- A new lawsuit says, in 2015, Juul advertised on Nickelodeon, Cartoon Network, Seventeen Magazine and College Confidential, a forum for teens to talk about college rankings and SAT scores.
- Juul cofounder James Monsees said selling to kids was “antithetical to the company’s mission.”
- The lawsuit cites internal documents, saying Juul’s board of directors were concerned that models in the campaign looked too young
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A new lawsuit brought against e-cigarette company Juul says the company advertised on children’s channels Nickelodeon and Cartoon Network.
The details, part of a 66-page lawsuit filed by the Massachusetts attorney general on Wednesday, chalk with Juul’s long-held defence that advertising to children is “antithetical to the company’s mission.”
At a press conference announcing the lawsuit, Attorney General Maura Healey said Juul’s 2015 launch campaign, Vaporized, “started it all,” referring to the outbreak of vaping-related lung illnesses across the US, which has affected 2,758 people, causing 64 deaths, according to the CDC.
The colourful campaign, created with Canadian marketing agency Cult Collective, featured 10 models that looked young enough to worry Juul employees, the lawsuit said.
“Its board of directors acknowledged concern that models photographed for the Vaporized Campaign appeared to be too young,” singling out two of models in particular, according to the lawsuit, citing internal documents.
“Just look at some of these photos here today,” Healey said to the room of reporters, with photos from Juul’s 2015 campaign behind her. “Look at the people who are using these products. See, this isn’t about getting adults to stop smoking cigarettes, it’s about getting young people to start vaping.”
According to the lawsuit, the first pitch Cult Collective brought to Juul would have targeted an older audience, contrasting the futuristic-looking vapes with old-fashioned telephones and joysticks.
Juul rejected that in favour of an ad that seemed designed to appeal to a younger demographic that looked like “New York trendsetters who embody the Juul brand and speak to millennial consumers,” according to the lawsuit.
Ad campaign creator Stephen Baillie’s mood boards were “composed of pictures of fashionable young people, frequently in a sexually provocative context,” according to page 10 of the lawsuit.
Banner ads were featured on sites like nick.com, seventeen.com, cartoonnetwork.com, and collegeconfidential.com, a forum where kids discussed SAT applications and college rankings, as well as Times Square billboards.
Juul shipped vaping cartridges to college dorms, and partnered with teen-favourite actors like Miley Cyrus and Robert Pattinson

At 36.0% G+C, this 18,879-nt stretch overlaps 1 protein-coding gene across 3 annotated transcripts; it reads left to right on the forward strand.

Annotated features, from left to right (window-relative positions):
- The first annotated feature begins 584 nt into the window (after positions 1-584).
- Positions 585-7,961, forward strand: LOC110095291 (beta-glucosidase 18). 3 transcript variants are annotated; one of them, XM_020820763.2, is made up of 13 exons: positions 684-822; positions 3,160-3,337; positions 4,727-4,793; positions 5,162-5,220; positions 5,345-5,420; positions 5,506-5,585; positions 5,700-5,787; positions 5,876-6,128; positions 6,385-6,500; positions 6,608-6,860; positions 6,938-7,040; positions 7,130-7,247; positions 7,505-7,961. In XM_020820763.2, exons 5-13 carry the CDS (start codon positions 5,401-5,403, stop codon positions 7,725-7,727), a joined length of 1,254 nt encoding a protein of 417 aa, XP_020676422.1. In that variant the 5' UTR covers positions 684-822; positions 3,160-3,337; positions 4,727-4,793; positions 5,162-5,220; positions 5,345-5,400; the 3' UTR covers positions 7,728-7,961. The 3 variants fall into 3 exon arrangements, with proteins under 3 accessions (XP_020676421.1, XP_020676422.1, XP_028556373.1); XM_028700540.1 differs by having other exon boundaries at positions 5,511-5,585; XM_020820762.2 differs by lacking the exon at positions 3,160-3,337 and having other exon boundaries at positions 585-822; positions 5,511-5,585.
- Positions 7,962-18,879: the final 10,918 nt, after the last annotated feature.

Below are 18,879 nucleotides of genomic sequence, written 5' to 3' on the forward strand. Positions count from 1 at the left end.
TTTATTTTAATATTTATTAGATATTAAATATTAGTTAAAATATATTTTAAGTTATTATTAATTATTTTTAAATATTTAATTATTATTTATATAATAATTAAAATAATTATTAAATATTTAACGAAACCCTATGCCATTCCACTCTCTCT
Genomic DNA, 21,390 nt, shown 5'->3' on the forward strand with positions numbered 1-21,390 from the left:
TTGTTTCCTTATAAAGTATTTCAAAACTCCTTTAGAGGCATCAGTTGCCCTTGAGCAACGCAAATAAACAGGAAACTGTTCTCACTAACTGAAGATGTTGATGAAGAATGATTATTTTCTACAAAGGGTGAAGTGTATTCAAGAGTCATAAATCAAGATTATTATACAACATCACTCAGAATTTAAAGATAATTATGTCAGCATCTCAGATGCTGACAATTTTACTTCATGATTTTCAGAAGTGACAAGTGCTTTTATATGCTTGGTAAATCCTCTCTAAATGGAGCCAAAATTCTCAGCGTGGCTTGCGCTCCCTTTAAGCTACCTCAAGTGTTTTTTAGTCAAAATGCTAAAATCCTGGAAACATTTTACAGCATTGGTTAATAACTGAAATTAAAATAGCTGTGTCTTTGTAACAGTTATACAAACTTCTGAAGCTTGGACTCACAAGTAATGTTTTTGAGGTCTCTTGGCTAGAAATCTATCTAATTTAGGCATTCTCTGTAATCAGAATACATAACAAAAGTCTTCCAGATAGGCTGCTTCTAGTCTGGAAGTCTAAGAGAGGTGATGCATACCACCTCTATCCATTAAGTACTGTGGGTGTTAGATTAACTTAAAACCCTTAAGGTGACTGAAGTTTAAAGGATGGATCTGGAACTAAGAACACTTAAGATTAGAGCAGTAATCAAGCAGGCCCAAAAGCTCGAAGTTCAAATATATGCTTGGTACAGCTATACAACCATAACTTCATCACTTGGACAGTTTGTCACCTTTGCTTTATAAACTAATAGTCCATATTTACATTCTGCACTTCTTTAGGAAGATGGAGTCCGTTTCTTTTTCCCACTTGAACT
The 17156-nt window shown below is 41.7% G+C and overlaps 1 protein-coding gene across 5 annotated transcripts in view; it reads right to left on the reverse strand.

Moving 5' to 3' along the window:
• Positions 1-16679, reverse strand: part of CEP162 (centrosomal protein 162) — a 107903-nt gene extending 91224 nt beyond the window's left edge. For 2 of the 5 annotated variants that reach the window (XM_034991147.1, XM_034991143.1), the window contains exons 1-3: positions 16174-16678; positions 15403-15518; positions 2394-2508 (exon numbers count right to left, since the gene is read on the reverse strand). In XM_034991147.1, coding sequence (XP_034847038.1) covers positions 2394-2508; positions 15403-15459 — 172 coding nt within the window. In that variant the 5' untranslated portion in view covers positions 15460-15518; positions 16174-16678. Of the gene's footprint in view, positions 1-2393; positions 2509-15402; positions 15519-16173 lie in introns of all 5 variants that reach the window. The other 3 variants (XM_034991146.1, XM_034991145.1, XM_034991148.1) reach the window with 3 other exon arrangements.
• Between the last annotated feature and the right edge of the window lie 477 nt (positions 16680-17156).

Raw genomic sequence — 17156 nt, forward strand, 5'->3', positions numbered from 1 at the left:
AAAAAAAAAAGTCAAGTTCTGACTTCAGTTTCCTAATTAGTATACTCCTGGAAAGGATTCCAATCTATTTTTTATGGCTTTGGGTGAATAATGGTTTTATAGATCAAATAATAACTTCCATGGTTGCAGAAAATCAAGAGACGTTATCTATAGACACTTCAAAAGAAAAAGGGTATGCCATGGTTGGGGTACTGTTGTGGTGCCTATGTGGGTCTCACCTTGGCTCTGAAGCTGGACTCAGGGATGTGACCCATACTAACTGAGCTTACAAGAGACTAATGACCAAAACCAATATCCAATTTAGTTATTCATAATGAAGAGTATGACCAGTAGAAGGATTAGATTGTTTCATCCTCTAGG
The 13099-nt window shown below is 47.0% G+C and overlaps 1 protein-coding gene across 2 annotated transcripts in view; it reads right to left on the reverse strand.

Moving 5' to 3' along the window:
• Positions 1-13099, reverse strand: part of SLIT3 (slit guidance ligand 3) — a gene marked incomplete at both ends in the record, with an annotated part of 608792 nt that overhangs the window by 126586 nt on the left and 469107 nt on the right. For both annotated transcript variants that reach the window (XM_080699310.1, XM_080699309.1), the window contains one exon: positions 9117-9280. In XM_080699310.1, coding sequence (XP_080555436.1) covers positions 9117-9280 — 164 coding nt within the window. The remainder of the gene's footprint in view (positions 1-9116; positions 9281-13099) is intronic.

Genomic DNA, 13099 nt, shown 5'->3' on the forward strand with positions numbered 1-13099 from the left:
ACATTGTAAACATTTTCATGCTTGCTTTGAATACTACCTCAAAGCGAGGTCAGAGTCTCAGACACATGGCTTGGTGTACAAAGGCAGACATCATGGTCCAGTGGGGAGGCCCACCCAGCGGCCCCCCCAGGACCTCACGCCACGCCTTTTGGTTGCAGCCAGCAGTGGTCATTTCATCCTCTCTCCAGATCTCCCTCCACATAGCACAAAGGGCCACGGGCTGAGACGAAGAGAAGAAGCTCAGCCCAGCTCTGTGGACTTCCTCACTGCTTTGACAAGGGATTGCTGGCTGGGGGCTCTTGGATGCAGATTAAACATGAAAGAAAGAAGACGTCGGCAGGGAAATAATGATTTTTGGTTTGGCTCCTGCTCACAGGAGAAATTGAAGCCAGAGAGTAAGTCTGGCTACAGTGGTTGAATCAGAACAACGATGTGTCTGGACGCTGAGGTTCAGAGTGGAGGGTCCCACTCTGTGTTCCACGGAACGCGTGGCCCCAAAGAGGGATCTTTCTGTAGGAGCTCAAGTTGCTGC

The lawsuit comes a little over six months after Juul executives were called into a congressional hearing to explain why the company had given talks at high schools, encouraging teen vaping.
In the filing, lawyers for the state of Massachussets say Juul also shipped vaping cartridges to college dormitories, sold to users who bought products with their student email addresses ending in .edu, and advised younger users on how they could skirt their state’s age requirements, suggesting they have their products shipped to a place where the age requirement for nicotine was 18 and not 21. In Massachusetts there were more 1,200 Juul accounts created with school emails.
“The legal age to purchase nicotine products in Milton, Mass. is 21 years old and above,” Don from the Juul Care Team wrote a buyer who was under 21. “If you have friends or relatives in Quincy, Mass., you may use their address as a shipping address for your order.”
Juul also partnered with actresses who appealed to children: Miley Cyrus; Kristen Stewart and Robert Pattinson, who garnered a global fanbase of kids and teens starring in Twilight from 2008 to 2012; as well as Tavi Gevinson, founder of the critically-acclaimed Rookie Mag, who was 19 at the time. Rolling Stone had called Gevinson “possibly the most influential 18-year-old in America” a year prior.
A recent study found 88% of teens who vape prefer Juul
The San Francisco startup’s cofounder, James Monsees, told the New York Times that selling to kids was “antithetical to the company’s mission.”
However, a study of over 4,000 New Jersey high school students, published Wednesday in the journal JAMA, found that 88% of them used Juul as their brand of choice.
Another one found that more than half of teens who vape use Juul, and a Stanford Research white paper found Juul’s sales tactics echoed the tobacco playbook, with a goal of seeming cool and marketing to the youth.
In recent months, due to a presidential mandate, Juul has stopped selling the flavored versions of its e-cigarettes.